Mr Richey's supporters, including Amnesty International, had hoped his release would be a formality after the quashing of his conviction six months ago.
But Putnam County prosecutor Gary Lammers saidhe had reviewed the evidence and felt it was strong enough to go forward with a new prosecution. Mr Lammers will have to present that evidence to a grand jury and convince them it is worth putting Mr Richey back on a trial.
In the meantime, he is almost certain to remain behind bars and will be lucky if the authorities let him move off death row.
Clive Stafford-Smith, the British lawyer who has fought for Mr Richey for 15 years, said: "A man who is as patently innocent as Kenny should not be forced to endure the agonising wait that will accompany a retrial. There was no physical evidence linking Kenny to the crime. The prosecution's major witnesses have changed their story."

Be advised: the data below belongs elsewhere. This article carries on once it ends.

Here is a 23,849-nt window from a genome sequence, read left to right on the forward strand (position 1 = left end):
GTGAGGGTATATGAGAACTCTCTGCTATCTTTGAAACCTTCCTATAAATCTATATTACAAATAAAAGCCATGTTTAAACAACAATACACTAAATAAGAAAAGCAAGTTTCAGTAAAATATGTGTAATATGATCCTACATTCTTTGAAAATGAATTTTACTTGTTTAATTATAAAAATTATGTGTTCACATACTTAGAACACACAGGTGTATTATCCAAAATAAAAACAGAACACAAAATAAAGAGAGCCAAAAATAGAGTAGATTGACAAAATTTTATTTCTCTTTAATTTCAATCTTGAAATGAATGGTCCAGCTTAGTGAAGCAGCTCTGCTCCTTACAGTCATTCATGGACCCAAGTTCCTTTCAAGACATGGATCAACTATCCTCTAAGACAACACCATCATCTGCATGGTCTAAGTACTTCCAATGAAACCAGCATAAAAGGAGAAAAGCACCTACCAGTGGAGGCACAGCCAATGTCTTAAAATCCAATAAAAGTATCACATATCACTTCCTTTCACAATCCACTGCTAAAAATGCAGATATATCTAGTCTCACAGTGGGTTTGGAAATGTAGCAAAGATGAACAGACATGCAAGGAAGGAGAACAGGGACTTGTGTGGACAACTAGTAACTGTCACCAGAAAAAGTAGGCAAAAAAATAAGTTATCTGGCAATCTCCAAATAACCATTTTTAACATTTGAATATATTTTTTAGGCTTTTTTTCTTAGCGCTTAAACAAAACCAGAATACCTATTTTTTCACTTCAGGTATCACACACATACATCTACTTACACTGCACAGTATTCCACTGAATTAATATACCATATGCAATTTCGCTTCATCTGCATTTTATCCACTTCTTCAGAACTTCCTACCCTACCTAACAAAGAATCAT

Mr Richey's fiancee, Karen Torley, a Scottish death penalty activist, who grew close to him while campaigning for him, said: "A new trial will prove that he was innocent all along."
Mr Richey, who has lived through 13 dates for his execution and at one point was an hour away from dying, moved to America from Scotland when he was 18 years old to live with his American father. He was arrested for the murder of Cynthia Collins just one week before he was due to return to Britain. At his trial, prosecutors said he had intended to kill her mother, his former girlfriend.
But in its ruling in January, an Ohio appeals court ruled that the trial was marred by the incompetent performance of Mr Richey's defence lawyers, whose handling of the scant forensic evidence in the case "fell far below the wide range of acceptable professional standards".
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